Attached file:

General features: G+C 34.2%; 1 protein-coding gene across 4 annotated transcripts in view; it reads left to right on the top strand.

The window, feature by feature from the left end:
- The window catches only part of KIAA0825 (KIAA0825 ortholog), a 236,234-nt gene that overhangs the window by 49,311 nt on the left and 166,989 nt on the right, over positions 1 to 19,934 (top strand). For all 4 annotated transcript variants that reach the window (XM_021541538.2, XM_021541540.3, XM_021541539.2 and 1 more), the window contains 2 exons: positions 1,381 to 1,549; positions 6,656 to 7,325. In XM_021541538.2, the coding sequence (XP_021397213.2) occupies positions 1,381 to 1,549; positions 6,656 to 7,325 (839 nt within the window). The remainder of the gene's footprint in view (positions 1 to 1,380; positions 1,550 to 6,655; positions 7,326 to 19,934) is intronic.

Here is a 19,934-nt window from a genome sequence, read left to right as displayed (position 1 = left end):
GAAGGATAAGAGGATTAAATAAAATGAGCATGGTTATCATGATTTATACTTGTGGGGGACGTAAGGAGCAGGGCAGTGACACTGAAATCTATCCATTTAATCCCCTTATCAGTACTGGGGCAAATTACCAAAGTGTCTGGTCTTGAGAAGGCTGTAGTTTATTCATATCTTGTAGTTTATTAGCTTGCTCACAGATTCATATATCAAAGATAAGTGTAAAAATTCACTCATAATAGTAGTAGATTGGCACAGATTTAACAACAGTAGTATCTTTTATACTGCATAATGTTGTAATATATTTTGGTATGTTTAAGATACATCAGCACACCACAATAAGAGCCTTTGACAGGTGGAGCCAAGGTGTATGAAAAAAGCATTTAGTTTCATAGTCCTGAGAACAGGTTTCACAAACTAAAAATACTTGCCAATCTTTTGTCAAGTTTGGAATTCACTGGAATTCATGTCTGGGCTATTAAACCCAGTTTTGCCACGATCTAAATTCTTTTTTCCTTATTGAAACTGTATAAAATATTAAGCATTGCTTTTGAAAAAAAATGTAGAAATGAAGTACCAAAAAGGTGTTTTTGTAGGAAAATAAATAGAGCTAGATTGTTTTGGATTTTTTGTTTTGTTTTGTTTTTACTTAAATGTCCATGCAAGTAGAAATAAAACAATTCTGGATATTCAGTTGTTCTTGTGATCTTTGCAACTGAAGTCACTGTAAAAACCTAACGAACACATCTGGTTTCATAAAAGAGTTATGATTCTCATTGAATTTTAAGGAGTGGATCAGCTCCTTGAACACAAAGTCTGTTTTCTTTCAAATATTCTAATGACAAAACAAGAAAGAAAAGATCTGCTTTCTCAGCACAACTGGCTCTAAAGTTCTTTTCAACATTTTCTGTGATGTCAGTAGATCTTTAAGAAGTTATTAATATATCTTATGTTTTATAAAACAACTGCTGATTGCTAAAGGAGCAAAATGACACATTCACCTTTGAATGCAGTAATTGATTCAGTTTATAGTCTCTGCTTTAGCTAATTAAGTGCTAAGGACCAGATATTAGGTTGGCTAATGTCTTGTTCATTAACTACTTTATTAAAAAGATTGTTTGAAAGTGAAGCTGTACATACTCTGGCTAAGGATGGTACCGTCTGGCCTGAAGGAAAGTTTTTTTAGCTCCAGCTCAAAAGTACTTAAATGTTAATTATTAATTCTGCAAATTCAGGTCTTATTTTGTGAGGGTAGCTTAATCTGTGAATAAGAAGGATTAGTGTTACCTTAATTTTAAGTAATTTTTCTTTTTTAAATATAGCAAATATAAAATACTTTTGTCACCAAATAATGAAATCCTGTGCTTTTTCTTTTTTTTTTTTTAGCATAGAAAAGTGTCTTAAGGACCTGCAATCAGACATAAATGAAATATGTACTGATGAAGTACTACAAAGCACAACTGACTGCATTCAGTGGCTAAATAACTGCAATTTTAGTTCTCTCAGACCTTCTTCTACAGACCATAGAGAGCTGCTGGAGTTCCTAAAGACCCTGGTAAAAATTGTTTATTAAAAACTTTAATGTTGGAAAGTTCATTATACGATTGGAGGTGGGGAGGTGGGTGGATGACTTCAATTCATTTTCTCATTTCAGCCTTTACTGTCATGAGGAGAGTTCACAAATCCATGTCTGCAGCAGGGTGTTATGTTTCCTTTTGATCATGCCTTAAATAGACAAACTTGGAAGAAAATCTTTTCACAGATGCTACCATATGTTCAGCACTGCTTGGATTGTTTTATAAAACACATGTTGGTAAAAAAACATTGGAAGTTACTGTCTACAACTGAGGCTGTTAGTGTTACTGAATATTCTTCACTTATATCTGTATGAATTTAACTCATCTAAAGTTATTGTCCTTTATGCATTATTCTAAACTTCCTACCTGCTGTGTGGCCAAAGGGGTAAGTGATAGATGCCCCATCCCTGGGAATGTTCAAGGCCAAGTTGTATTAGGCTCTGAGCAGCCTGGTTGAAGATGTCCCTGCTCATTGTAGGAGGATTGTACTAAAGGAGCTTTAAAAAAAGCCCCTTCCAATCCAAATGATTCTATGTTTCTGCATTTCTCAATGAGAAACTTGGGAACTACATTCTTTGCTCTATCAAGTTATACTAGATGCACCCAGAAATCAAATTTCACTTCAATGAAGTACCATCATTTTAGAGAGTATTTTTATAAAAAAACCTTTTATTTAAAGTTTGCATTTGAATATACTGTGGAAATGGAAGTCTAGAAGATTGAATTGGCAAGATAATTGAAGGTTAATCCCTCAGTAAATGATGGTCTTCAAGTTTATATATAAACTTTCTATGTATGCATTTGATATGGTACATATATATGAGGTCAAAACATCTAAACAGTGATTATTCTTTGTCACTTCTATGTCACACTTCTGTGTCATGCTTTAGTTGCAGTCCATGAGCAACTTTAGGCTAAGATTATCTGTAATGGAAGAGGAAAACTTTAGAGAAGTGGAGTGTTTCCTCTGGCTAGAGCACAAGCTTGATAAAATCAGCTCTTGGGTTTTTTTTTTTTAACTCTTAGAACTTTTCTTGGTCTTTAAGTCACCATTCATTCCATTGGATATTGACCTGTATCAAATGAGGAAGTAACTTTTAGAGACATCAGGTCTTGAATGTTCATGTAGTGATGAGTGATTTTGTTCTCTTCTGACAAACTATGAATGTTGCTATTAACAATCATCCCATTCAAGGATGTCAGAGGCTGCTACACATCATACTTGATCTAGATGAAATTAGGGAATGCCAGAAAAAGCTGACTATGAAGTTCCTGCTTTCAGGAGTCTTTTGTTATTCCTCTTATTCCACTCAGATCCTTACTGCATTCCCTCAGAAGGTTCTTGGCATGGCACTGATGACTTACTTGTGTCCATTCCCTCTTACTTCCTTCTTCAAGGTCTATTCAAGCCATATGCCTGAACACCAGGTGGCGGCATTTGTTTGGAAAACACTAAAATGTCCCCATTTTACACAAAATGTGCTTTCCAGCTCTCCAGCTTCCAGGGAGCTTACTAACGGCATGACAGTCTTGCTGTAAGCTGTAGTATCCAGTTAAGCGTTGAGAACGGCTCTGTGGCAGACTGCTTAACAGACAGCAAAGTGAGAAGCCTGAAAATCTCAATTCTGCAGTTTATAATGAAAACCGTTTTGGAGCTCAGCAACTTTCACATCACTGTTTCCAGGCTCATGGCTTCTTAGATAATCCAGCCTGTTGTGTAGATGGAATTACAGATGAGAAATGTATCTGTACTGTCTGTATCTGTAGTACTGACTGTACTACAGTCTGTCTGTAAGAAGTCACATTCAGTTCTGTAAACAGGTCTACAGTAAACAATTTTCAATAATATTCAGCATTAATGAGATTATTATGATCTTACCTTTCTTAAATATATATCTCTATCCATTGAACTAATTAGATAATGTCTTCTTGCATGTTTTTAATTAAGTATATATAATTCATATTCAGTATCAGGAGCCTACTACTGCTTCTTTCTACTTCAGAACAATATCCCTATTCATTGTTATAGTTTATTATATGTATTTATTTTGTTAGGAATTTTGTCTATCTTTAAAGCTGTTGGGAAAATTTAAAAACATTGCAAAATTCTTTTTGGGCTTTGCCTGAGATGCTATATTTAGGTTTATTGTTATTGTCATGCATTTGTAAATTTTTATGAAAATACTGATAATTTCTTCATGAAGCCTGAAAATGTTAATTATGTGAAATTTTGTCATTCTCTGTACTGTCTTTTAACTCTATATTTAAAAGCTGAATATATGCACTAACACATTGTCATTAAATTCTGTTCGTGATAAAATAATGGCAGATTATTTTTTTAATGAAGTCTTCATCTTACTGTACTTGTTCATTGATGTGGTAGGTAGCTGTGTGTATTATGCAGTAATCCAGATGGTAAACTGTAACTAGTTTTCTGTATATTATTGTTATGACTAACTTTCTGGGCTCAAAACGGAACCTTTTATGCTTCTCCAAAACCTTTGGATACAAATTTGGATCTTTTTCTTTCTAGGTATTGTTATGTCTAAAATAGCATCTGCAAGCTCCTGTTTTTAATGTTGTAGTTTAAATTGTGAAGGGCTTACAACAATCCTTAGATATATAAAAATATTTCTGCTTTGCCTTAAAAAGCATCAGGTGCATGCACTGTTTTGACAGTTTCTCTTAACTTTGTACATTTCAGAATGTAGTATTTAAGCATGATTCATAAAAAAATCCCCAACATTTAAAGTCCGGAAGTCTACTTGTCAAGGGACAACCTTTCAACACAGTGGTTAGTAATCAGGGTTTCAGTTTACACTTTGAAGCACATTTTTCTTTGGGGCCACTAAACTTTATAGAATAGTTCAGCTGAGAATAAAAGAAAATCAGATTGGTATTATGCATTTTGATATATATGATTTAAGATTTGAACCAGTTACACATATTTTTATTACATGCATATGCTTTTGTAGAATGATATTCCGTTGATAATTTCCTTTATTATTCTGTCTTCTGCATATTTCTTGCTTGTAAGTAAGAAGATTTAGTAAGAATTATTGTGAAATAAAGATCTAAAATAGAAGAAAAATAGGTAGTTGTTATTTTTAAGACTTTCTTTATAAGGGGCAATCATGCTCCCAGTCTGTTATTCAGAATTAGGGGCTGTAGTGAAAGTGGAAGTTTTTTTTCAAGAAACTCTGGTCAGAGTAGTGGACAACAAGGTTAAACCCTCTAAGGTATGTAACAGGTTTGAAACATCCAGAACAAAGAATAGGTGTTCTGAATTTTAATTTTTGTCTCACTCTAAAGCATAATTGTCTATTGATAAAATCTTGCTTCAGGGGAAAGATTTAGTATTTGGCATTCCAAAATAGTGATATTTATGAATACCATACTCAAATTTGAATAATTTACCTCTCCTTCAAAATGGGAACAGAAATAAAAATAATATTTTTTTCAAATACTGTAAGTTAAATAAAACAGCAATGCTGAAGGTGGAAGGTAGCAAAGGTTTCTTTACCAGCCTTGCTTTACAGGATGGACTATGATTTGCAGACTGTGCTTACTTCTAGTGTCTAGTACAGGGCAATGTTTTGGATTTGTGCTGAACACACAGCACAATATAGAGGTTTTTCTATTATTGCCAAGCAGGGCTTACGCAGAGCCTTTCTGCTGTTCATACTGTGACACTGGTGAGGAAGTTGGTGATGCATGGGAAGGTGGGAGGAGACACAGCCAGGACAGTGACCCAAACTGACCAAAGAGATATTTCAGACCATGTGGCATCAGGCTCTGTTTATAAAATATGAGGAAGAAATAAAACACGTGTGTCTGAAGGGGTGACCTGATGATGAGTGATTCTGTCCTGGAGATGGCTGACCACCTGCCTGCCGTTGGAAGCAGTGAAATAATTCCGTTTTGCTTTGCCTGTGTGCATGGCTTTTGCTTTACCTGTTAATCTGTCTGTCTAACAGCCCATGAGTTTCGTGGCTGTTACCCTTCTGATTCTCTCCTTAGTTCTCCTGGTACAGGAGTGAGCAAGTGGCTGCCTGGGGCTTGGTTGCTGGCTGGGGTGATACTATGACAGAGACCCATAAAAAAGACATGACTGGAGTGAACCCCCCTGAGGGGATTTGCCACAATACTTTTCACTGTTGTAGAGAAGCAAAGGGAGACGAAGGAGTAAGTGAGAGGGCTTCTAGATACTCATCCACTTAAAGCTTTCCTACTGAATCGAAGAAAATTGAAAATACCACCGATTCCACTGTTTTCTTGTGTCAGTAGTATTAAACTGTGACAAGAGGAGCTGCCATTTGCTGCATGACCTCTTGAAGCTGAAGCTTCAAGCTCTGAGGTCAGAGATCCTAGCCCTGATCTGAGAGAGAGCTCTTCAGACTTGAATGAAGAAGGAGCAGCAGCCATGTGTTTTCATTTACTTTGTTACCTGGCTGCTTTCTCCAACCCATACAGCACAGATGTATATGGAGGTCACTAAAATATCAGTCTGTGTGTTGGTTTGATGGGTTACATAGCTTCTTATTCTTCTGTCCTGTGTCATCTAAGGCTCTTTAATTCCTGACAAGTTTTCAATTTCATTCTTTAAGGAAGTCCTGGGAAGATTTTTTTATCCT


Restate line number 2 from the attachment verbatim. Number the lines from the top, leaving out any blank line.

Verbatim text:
The window, feature by feature from the left end: